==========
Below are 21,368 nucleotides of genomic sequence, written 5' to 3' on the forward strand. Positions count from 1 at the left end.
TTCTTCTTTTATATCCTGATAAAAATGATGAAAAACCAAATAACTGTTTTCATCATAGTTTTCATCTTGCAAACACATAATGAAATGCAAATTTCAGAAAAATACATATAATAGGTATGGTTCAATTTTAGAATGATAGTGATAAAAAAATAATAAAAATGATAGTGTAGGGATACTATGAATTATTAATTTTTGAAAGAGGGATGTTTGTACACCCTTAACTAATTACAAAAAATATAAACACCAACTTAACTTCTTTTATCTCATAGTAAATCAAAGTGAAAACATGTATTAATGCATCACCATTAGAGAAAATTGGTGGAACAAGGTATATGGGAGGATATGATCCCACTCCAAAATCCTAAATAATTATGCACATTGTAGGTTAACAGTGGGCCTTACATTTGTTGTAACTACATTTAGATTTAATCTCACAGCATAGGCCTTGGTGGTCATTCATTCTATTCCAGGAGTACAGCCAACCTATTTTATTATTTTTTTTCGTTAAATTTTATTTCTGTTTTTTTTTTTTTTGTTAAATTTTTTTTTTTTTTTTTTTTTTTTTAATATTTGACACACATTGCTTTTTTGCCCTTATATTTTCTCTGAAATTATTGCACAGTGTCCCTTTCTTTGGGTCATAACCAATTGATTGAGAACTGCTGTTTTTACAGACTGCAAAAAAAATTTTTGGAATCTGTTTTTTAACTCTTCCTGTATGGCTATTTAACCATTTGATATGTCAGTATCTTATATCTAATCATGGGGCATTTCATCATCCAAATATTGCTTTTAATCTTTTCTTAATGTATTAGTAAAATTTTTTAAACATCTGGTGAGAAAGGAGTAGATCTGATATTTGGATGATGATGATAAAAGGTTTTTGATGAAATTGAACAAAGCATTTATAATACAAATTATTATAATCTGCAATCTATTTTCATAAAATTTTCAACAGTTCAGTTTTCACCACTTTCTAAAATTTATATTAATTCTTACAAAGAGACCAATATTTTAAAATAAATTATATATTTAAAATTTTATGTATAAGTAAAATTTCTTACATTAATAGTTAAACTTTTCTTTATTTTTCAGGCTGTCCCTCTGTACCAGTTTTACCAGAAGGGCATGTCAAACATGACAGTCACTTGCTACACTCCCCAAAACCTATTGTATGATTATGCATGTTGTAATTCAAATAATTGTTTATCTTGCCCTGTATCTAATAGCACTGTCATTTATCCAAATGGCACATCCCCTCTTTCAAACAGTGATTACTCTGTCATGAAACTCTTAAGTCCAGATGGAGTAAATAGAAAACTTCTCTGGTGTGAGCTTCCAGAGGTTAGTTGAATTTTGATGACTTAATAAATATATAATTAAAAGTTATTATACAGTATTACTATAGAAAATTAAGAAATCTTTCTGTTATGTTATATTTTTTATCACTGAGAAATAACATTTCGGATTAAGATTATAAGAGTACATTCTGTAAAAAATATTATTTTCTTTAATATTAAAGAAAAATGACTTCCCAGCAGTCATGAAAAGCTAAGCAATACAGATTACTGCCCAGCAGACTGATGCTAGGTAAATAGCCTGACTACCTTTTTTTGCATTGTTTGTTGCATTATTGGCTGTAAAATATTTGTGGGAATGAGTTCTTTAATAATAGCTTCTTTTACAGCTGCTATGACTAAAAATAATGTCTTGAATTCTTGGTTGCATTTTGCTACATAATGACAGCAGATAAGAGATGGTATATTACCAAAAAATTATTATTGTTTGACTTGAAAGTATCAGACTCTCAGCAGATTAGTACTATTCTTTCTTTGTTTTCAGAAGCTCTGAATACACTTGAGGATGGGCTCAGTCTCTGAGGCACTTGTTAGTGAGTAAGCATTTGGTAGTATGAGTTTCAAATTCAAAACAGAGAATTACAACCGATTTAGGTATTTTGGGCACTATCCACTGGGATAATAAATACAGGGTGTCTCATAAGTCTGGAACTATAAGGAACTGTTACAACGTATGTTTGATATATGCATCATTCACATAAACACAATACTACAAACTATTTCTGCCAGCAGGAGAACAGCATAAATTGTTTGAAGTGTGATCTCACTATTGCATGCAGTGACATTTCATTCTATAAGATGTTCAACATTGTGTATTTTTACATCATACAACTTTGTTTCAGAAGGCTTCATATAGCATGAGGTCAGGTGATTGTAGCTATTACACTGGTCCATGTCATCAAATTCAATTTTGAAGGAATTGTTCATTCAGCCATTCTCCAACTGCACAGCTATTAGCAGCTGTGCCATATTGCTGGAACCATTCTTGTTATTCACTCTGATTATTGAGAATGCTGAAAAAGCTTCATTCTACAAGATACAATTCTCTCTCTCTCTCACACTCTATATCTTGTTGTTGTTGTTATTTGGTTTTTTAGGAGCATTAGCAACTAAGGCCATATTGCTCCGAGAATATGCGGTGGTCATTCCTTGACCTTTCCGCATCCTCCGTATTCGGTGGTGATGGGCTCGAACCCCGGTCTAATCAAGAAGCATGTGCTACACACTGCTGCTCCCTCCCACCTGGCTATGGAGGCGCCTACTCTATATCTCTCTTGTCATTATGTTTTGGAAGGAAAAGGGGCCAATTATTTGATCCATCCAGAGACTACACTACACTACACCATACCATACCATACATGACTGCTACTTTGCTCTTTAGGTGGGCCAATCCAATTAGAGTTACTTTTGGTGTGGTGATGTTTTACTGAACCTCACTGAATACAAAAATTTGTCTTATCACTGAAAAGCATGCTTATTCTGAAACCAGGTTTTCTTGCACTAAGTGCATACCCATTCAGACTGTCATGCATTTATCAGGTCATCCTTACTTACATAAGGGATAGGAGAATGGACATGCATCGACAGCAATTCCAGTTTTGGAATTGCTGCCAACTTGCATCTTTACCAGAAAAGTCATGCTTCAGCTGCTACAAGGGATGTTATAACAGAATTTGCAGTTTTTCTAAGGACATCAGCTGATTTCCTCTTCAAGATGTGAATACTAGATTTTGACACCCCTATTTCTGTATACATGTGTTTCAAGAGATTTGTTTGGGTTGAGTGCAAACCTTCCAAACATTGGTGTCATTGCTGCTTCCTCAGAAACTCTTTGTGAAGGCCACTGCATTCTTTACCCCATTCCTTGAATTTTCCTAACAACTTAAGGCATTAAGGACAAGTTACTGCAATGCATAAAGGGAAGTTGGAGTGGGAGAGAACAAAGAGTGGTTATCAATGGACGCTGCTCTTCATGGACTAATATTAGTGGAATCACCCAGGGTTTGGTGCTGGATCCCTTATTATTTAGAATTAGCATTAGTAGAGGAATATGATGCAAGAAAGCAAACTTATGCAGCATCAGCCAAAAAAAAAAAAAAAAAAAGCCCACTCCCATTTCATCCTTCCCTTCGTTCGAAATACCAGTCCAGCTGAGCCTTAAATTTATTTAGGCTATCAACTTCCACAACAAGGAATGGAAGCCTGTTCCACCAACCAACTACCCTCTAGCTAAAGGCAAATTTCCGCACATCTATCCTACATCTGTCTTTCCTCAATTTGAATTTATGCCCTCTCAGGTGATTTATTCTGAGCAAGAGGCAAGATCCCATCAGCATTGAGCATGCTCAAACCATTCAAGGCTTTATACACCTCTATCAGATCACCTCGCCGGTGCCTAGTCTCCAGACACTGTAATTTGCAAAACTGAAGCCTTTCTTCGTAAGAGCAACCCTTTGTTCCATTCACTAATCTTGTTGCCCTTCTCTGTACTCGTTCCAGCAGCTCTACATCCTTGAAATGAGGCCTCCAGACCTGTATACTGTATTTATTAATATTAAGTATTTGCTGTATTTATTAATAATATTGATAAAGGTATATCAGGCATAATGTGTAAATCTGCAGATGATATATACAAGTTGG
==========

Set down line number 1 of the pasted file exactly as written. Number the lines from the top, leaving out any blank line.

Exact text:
Below are 21,368 nucleotides of genomic sequence, written 5' to 3' on the forward strand. Positions count from 1 at the left end.